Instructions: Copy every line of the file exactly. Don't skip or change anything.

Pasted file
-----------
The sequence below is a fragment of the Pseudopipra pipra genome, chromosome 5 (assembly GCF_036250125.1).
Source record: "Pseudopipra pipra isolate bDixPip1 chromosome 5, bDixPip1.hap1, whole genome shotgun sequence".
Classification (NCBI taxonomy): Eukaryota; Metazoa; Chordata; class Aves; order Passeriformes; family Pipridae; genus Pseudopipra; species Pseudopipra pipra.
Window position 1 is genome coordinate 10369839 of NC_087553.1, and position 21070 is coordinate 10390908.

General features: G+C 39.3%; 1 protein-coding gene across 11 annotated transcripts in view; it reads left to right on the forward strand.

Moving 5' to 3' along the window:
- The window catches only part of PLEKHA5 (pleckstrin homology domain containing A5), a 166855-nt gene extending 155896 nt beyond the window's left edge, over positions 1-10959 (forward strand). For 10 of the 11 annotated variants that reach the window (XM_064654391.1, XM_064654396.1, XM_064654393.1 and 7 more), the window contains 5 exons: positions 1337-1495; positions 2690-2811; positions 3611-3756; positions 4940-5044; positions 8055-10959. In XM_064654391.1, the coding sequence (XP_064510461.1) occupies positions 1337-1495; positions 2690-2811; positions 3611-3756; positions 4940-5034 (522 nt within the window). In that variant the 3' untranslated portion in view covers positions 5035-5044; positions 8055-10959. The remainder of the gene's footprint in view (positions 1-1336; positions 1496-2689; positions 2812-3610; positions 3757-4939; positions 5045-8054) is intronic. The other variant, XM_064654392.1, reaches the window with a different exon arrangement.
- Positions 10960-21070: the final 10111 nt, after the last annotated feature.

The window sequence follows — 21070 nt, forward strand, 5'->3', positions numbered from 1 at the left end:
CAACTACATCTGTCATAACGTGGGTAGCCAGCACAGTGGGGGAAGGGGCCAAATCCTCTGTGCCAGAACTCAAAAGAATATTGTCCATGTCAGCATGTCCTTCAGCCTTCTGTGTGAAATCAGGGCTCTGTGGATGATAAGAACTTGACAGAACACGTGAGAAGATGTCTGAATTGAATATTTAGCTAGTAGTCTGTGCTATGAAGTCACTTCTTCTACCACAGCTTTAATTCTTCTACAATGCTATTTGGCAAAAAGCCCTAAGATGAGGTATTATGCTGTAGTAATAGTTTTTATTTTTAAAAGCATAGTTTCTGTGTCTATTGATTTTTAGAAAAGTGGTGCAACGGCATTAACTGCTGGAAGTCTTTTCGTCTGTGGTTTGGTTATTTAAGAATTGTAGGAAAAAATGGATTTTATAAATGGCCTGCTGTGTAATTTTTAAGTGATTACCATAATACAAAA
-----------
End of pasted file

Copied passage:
The sequence below is a fragment of the Pseudopipra pipra genome, chromosome 5 (assembly GCF_036250125.1).
Source record: "Pseudopipra pipra isolate bDixPip1 chromosome 5, bDixPip1.hap1, whole genome shotgun sequence".
Classification (NCBI taxonomy): Eukaryota; Metazoa; Chordata; class Aves; order Passeriformes; family Pipridae; genus Pseudopipra; species Pseudopipra pipra.
Window position 1 is genome coordinate 10369839 of NC_087553.1, and position 21070 is coordinate 10390908.

General features: G+C 39.3%; 1 protein-coding gene across 11 annotated transcripts in view; it reads left to right on the forward strand.

Moving 5' to 3' along the window:
- The window catches only part of PLEKHA5 (pleckstrin homology domain containing A5), a 166855-nt gene extending 155896 nt beyond the window's left edge, over positions 1-10959 (forward strand). For 10 of the 11 annotated variants that reach the window (XM_064654391.1, XM_064654396.1, XM_064654393.1 and 7 more), the window contains 5 exons: positions 1337-1495; positions 2690-2811; positions 3611-3756; positions 4940-5044; positions 8055-10959. In XM_064654391.1, the coding sequence (XP_064510461.1) occupies positions 1337-1495; positions 2690-2811; positions 3611-3756; positions 4940-5034 (522 nt within the window). In that variant the 3' untranslated portion in view covers positions 5035-5044; positions 8055-10959. The remainder of the gene's footprint in view (positions 1-1336; positions 1496-2689; positions 2812-3610; positions 3757-4939; positions 5045-8054) is intronic. The other variant, XM_064654392.1, reaches the window with a different exon arrangement.
- Positions 10960-21070: the final 10111 nt, after the last annotated feature.

The window sequence follows — 21070 nt, forward strand, 5'->3', positions numbered from 1 at the left end:
CAACTACATCTGTCATAACGTGGGTAGCCAGCACAGTGGGGGAAGGGGCCAAATCCTCTGTGCCAGAACTCAAAAGAATATTGTCCATGTCAGCATGTCCTTCAGCCTTCTGTGTGAAATCAGGGCTCTGTGGATGATAAGAACTTGACAGAACACGTGAGAAGATGTCTGAATTGAATATTTAGCTAGTAGTCTGTGCTATGAAGTCACTTCTTCTACCACAGCTTTAATTCTTCTACAATGCTATTTGGCAAAAAGCCCTAAGATGAGGTATTATGCTGTAGTAATAGTTTTTATTTTTAAAAGCATAGTTTCTGTGTCTATTGATTTTTAGAAAAGTGGTGCAACGGCATTAACTGCTGGAAGTCTTTTCGTCTGTGGTTTGGTTATTTAAGAATTGTAGGAAAAAATGGATTTTATAAATGGCCTGCTGTGTAATTTTTAAGTGATTACCATAATACAAAA